Finalist for the National Book Award!In this beautifully wrought memoir, award-winning writer John Philip Santos weaves together dream fragments, family remembrances, and Chicano mythology, reaching back into time and place to blend the story of one Mexican family with the soul of an entire people. The story unfolds through a pageant of unforgettable family figures: from Madrina--touched with epilepsy and prophecy ever since, as a girl, she saw a dying soul leave its body--to Teofilo, who was kidnapped as an infant and raised by the Kikapu Indians of Northern Mexico. At the heart of the book is Santos' search for the meaning of his grandfather's suicide in San Antonio, Texas, in 1939. Part treasury of the elders, part elegy, part personal odyssey, this is an immigration tale and a haunting family story that offers a rich, magical view of Mexican-American culture.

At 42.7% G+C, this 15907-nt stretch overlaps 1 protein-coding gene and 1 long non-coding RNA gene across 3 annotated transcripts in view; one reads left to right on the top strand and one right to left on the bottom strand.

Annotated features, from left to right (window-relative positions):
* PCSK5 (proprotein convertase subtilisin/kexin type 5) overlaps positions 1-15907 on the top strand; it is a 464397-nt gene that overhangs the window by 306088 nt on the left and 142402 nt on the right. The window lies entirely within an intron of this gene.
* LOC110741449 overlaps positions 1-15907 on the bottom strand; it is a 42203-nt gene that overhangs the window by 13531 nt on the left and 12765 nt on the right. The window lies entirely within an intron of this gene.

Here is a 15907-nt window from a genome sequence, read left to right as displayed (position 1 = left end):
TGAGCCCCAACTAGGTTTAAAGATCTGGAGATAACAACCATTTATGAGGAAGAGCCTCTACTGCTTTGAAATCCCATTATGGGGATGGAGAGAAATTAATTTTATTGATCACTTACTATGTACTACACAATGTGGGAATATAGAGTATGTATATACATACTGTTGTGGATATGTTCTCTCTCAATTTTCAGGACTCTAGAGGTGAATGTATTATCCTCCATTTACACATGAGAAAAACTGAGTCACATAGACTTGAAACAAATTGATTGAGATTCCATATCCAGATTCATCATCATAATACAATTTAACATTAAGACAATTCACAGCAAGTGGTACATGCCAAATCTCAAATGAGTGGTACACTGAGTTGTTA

"Mexico was always an empire of forgetting," writes Santos in his elegantly crafted chronicle of one of the thousands of Mexican families who fled to El Norte during the Mexican Revolution. An award-winning documentary television producer for CBS and the first Mexican-American Rhodes Scholar (1979), Santos struggles with the destiny of "every Mexican" to either embrace or lose entirely the "hidden light left behind in the past with los Abuelos" (one's grandparents). In a story told in part by ghosts, Santos takes the reader through the Inframundo, the timeless underworld of the ancient peoples of Mexico, to find out how he came to be the scion of a now-childless family. His tale is inhabited by eclectic characters--a clairvoyant albino aunt; a great-grandfather stolen by the Kickapu Indians; an aunt who learned English from the young Lyndon Baines Johnson in exchange for cabbages and potatoes. Then there was Santos's grandfather, Juan Jos , whose unresolved death by drowning in 1939 haunts the book. Combining traditional memoir, ancient Mexican history and beliefs, personal sacramental journeys and ghostly interviews, Santos gallops across the desert mountains of Coahuila through a flood of migrating Monarch butterflies, recalls long-ago predawn breakfast rituals in a Mexican village and flies with the Aztec "guardians of time"--the Volador dancers at the 1968 HemisFair in San Antonio. His book is one of the most insightful investigations into Mexican-American border culture available.